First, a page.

God Speaks through Circumstances

God speaks through Circumstances

Under our circumstances

In our culture, it is not unusual for people to greet one another with the inquiry, “How are you?”  In response, a multitude of replies are available.  However, my favorite is, “I’m doing fairly well under the circumstances.”

This is my opportunity to respond, “Why are you under your circumstances and what are you doing to get back on top?”  Circumstances are conditions or facts that affect a situation.  These can be either positive or negative.  They define a state in which an individual, group, or even a nation may find itself.

As we daily face “tumultuous” circumstances—pandemics, social strive, economic uncertainty—it is important to remember that God sees.  Even in our worst of circumstances, God is present (Ps. 139:7-10).   God sees, God cares, and God speaks.

Circumstances for all times

There are many biblical examples that illustrate how God used circumstances to speak to His people.  Circumstances dictated that Moses would be set adrift in the Nile.  It was there that he would be found by the king’s daughter and adopted into the royal household by the ruling Pharaoh (Exod. 2:1-10).

God later spoke to Moses after his “40-year circumstance” of working for his father-in-law Jethro the priest of Midian (Exod. 3:1).  God then re-directed him to deliver His people Israel, who were dealing with their circumstance of bondage.

In the book of Acts, God speaks to the early church by using the political and social circumstances around them.  Jesus had clearly articulated the scope of the church’s ministry:  “and you shall be witnesses to Me in Jerusalem, and in all Judea and Samaria, and to the end of the earth” (Acts 1:8).

While it was within their “comfort zone” to stay in Jerusalem, God spoke through the circumstance of persecution to move the gospel to a larger audience.   Throughout the Bible we find God speaking to people through special favor (1 Sam. 1:20), through personal loss (Ruth 1:3-5), or through miraculous deliverance (Acts 23:30-31).  God spoke to them through their circumstances.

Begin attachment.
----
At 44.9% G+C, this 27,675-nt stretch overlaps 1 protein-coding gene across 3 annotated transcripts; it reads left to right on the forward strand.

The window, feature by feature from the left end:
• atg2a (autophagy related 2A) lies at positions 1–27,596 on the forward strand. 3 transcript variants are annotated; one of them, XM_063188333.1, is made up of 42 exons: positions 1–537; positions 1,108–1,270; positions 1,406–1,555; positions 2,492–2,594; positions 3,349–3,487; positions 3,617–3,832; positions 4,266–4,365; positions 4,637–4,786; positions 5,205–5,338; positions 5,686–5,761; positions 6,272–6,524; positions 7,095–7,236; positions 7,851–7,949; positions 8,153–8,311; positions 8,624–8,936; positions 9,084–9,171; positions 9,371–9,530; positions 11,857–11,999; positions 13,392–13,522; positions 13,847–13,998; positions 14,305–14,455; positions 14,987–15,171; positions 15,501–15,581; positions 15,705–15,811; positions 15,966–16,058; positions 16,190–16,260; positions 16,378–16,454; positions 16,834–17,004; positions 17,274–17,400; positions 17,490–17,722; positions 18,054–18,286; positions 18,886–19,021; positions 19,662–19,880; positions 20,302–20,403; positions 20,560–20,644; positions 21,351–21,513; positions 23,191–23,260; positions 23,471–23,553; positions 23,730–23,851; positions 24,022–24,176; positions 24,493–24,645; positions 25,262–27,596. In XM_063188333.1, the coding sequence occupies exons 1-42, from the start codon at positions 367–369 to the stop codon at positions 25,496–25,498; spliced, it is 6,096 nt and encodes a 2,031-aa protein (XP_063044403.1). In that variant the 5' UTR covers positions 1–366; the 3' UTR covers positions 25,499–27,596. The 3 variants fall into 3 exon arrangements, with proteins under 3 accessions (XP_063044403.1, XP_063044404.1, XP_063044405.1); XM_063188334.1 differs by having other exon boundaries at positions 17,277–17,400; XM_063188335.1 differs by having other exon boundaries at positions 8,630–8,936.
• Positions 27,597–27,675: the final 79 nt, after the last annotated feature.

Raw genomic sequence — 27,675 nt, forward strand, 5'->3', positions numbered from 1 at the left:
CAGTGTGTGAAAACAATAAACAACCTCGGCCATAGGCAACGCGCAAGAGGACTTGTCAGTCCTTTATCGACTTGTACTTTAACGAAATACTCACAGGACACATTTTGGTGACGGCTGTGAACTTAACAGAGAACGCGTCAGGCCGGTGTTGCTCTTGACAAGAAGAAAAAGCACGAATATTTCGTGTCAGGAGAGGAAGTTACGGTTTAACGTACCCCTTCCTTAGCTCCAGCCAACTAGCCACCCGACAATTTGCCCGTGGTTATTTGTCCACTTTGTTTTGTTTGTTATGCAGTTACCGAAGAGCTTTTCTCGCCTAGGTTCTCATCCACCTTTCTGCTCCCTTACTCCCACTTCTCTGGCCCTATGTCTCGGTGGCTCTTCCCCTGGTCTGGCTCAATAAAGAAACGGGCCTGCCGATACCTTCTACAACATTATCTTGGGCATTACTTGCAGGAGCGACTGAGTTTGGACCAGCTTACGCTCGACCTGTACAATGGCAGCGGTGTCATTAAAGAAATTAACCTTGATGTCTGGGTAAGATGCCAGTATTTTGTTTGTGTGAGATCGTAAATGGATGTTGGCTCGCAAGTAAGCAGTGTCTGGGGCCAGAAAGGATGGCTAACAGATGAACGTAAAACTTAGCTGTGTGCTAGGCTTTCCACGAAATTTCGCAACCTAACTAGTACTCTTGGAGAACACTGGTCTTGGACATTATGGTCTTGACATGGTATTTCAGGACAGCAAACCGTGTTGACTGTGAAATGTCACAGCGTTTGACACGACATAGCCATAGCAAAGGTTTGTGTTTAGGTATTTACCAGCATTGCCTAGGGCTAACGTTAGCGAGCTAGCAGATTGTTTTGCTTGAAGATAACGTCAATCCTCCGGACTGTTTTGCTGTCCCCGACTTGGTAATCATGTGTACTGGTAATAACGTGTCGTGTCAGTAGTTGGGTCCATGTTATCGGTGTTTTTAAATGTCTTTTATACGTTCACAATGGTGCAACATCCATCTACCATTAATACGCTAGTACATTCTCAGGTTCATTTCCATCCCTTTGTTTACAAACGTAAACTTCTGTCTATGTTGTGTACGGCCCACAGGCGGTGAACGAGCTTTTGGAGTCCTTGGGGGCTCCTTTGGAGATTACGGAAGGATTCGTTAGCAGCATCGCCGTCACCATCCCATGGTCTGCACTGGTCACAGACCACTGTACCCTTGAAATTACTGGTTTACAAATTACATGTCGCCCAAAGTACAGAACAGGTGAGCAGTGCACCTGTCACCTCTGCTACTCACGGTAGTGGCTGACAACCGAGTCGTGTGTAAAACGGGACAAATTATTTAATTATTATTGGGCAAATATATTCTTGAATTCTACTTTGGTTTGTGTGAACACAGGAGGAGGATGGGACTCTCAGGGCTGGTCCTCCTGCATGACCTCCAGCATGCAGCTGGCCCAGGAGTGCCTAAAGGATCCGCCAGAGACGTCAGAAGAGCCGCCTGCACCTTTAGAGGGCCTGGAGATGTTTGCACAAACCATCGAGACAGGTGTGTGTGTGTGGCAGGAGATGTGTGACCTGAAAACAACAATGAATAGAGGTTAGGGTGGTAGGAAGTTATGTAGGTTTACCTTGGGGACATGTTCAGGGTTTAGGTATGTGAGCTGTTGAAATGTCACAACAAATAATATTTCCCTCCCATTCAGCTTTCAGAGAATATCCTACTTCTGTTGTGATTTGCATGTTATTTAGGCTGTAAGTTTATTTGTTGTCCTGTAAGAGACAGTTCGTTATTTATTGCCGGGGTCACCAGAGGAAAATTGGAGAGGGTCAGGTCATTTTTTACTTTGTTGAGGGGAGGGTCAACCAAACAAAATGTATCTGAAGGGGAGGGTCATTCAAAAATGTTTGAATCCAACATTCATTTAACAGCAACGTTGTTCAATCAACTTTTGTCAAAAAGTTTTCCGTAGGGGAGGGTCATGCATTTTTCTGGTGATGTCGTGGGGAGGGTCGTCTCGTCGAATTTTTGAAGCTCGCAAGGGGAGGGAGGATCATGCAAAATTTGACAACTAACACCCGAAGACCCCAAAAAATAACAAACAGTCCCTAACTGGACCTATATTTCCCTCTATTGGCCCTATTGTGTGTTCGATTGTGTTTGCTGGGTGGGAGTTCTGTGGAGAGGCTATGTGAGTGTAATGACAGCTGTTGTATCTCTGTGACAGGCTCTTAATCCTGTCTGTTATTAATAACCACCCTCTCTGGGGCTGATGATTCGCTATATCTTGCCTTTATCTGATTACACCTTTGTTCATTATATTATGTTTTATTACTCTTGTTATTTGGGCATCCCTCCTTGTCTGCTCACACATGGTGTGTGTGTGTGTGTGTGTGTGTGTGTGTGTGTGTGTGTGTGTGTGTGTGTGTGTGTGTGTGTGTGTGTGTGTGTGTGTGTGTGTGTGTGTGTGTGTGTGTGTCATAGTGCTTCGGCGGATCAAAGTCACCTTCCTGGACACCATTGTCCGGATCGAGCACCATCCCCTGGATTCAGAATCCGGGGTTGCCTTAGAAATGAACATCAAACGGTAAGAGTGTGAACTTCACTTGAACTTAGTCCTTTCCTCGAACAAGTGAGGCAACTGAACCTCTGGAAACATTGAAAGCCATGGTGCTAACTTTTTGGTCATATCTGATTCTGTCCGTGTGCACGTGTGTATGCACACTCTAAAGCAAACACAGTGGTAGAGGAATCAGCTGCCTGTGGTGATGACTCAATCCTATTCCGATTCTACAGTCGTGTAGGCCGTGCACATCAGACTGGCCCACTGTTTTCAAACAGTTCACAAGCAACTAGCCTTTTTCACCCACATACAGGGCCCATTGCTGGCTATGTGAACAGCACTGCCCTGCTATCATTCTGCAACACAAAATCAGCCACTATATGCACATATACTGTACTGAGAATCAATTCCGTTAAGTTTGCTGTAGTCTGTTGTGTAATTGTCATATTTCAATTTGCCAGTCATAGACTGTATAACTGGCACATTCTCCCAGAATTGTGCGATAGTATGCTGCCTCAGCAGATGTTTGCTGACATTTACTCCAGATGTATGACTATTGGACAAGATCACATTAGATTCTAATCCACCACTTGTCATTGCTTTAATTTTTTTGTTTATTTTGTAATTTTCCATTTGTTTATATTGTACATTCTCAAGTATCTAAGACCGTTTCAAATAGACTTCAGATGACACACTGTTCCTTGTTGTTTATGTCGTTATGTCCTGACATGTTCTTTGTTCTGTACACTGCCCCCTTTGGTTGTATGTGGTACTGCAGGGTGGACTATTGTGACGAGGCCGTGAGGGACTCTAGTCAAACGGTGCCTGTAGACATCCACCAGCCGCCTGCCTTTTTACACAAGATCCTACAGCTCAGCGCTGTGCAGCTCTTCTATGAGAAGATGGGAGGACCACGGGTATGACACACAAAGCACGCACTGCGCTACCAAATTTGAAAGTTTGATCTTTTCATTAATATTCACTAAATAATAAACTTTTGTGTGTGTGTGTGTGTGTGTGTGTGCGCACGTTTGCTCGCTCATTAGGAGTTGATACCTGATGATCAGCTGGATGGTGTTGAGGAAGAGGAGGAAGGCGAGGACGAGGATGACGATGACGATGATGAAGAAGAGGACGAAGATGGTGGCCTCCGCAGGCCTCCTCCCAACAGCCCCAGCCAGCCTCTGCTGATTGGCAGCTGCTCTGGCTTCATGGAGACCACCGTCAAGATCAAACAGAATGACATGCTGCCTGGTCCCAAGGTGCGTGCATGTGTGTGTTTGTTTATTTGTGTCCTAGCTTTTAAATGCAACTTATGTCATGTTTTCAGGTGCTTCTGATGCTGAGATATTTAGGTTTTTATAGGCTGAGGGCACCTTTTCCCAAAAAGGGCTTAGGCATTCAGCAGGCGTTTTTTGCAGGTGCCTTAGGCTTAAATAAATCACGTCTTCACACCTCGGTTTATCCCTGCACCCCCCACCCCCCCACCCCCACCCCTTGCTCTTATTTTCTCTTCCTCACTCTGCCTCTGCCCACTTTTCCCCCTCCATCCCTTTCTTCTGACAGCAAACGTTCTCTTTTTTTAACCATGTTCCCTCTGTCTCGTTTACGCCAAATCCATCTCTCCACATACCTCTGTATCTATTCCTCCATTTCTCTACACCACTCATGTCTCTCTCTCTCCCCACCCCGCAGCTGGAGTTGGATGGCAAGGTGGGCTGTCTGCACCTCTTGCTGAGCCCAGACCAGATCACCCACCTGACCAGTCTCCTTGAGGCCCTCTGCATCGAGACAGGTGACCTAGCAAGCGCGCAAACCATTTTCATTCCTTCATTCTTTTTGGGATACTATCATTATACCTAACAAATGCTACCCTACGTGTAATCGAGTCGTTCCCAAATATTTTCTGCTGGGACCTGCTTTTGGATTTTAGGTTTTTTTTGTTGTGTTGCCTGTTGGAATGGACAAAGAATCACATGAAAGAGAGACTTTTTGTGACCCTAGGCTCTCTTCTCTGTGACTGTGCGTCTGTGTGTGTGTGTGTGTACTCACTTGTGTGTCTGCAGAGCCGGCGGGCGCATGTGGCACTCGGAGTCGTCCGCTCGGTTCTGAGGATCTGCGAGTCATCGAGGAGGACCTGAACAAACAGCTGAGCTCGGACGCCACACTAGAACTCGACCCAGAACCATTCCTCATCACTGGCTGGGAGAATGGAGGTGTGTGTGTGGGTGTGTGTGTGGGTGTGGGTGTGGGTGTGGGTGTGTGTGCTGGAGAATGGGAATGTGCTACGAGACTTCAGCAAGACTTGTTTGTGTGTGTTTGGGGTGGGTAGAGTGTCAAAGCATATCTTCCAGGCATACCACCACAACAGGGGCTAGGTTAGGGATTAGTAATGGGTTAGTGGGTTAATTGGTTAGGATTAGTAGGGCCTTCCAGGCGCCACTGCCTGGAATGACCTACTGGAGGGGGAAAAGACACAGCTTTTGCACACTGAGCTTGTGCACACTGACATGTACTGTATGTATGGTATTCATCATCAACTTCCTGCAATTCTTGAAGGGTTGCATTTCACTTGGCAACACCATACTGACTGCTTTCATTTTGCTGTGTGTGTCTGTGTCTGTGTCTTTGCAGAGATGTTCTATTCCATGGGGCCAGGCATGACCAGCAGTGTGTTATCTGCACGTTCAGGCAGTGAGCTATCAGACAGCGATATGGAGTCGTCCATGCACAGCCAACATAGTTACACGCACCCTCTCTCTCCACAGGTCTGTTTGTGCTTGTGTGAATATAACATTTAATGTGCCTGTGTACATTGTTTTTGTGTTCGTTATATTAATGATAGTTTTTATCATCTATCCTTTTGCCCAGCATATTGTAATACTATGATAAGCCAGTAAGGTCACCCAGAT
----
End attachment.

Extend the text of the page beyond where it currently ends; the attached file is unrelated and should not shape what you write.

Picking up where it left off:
Circumstances today

God still speaks today through circumstances.  He will use conditions and situations from our everyday life to place us in a position to hear His voice.

Does God create circumstances to make us do His will?  No, God has created us as freewill agents and desires that we choose to live within His divine plan. But God will allow circumstances to flow into our life to accomplish His glory and our good (Rom. 8:24).

Conforming circumstances

God permits circumstances in our lives that will mature us and grow our faith (1 Pet. 1:5-7).  What may appear at first to be a “stumbling block” may, in actuality, turn out to be “steppingstones”.

God also speaks through closed doors as well as opened doors, this includes delayed prayers. While the Apostle Paul wanted to share the gospel in Asia, he repeatedly found the way blocked by the Holy Spirit (Acts 16:6-10).

What our passage suggests to me is that God may close one door of ministry in order to open a better one. Paul was thinking locally—Asia and Bithynia. God was thinking more globally—cross the Aegean Sea into modern-day Europe. Divine redirection demands that we trust divine omniscience: we would have made the same choice if we knew what God knew. Through God’s providential redirection, Paul was able to plant churches in Philippi, Thessalonica, Berea, and Corinth. What a great open door![1]

As we proceed in this Christian walk, we must remember that the intent of our life is to glorify God and to accomplish His purpose on earth (2 Cor. 5:15). That is why it is important to be intentional in prayer and reading God’s Word especially during difficult and challenging times, regardless of the circumstance (Phil. 4:6-13).

As we develop our personal relationship with God, we will understand that He loves us and can be trusted with every aspect of our life.  Sometimes our circumstances will take us out of our comfort zone, but we can be assured we are not in them alone (1 John 4:4).

Next time you feel “under your circumstances”, ask God what He is saying to you.   

[1]   “Live with a Mission”, Timothy Berrey with the Gospel Fellowship Association.

 

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